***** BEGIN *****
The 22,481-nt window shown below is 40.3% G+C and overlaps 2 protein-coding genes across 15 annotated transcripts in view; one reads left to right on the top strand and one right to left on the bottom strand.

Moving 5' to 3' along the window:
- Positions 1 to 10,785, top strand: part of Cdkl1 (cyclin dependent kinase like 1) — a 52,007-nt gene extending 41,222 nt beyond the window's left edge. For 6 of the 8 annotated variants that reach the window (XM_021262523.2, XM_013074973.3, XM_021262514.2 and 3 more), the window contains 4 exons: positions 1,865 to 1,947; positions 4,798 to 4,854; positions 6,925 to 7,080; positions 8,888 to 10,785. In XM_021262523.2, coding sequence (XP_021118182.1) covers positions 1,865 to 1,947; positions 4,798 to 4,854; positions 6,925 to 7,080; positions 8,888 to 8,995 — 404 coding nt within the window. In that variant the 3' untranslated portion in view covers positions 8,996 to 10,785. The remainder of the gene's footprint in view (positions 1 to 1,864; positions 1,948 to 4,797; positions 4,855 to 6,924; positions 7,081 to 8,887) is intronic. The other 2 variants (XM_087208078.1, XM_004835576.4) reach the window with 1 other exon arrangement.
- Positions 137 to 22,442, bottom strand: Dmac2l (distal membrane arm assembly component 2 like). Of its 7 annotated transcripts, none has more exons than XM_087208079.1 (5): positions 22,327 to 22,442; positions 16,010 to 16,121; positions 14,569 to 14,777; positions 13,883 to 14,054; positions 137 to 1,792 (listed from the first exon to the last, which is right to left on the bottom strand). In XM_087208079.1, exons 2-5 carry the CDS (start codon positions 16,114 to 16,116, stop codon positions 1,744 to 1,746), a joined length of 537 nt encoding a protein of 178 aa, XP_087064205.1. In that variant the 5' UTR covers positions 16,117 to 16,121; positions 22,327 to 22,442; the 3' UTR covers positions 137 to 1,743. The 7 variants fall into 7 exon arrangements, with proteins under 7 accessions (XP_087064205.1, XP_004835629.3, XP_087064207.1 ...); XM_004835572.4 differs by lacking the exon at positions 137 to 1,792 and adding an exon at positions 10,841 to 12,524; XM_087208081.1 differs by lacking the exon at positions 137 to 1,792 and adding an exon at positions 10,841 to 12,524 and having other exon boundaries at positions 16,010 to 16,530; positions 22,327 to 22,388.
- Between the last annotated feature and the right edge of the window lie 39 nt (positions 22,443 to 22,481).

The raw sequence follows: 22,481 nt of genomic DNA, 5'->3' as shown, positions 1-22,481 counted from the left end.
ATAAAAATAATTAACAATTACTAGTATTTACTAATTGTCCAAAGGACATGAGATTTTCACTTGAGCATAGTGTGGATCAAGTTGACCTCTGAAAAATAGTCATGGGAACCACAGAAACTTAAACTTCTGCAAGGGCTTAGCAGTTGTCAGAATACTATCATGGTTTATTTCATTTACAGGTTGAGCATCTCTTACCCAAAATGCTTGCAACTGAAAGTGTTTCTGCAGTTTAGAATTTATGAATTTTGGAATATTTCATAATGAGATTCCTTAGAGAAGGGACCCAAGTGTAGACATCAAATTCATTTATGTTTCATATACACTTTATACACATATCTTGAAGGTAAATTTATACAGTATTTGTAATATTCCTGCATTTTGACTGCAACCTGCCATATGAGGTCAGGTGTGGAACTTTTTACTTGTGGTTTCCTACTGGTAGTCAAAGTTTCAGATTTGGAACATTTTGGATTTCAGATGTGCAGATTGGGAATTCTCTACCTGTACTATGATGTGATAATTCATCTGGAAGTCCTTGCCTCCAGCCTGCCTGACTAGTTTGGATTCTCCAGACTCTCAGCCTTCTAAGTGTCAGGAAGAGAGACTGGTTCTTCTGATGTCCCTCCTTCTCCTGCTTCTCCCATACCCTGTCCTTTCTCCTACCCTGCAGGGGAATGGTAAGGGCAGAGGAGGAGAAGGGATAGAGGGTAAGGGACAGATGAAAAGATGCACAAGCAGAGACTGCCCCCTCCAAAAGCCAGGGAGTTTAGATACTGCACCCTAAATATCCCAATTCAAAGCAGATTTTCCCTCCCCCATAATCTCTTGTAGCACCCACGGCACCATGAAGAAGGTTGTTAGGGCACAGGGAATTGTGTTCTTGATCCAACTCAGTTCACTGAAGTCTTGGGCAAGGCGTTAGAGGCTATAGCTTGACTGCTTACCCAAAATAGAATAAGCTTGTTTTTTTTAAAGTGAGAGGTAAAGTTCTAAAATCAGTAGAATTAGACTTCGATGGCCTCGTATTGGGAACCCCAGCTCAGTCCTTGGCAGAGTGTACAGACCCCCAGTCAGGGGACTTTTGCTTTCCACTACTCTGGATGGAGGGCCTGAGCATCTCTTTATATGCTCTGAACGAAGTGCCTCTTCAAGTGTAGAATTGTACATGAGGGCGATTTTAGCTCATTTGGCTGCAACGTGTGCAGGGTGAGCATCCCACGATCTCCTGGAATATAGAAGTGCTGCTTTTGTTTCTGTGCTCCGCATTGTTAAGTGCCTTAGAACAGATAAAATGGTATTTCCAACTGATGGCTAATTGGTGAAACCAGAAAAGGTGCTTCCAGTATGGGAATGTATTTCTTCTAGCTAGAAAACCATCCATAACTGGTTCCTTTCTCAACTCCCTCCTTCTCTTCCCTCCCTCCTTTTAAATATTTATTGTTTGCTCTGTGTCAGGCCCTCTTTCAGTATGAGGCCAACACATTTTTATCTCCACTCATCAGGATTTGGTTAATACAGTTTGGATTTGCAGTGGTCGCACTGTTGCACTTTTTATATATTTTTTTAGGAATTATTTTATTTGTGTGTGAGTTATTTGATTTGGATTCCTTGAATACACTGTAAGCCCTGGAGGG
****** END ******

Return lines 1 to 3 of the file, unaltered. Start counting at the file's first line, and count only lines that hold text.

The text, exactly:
The 22,481-nt window shown below is 40.3% G+C and overlaps 2 protein-coding genes across 15 annotated transcripts in view; one reads left to right on the top strand and one right to left on the bottom strand.

Moving 5' to 3' along the window:
- Positions 1 to 10,785, top strand: part of Cdkl1 (cyclin dependent kinase like 1) — a 52,007-nt gene extending 41,222 nt beyond the window's left edge. For 6 of the 8 annotated variants that reach the window (XM_021262523.2, XM_013074973.3, XM_021262514.2 and 3 more), the window contains 4 exons: positions 1,865 to 1,947; positions 4,798 to 4,854; positions 6,925 to 7,080; positions 8,888 to 10,785. In XM_021262523.2, coding sequence (XP_021118182.1) covers positions 1,865 to 1,947; positions 4,798 to 4,854; positions 6,925 to 7,080; positions 8,888 to 8,995 — 404 coding nt within the window. In that variant the 3' untranslated portion in view covers positions 8,996 to 10,785. The remainder of the gene's footprint in view (positions 1 to 1,864; positions 1,948 to 4,797; positions 4,855 to 6,924; positions 7,081 to 8,887) is intronic. The other 2 variants (XM_087208078.1, XM_004835576.4) reach the window with 1 other exon arrangement.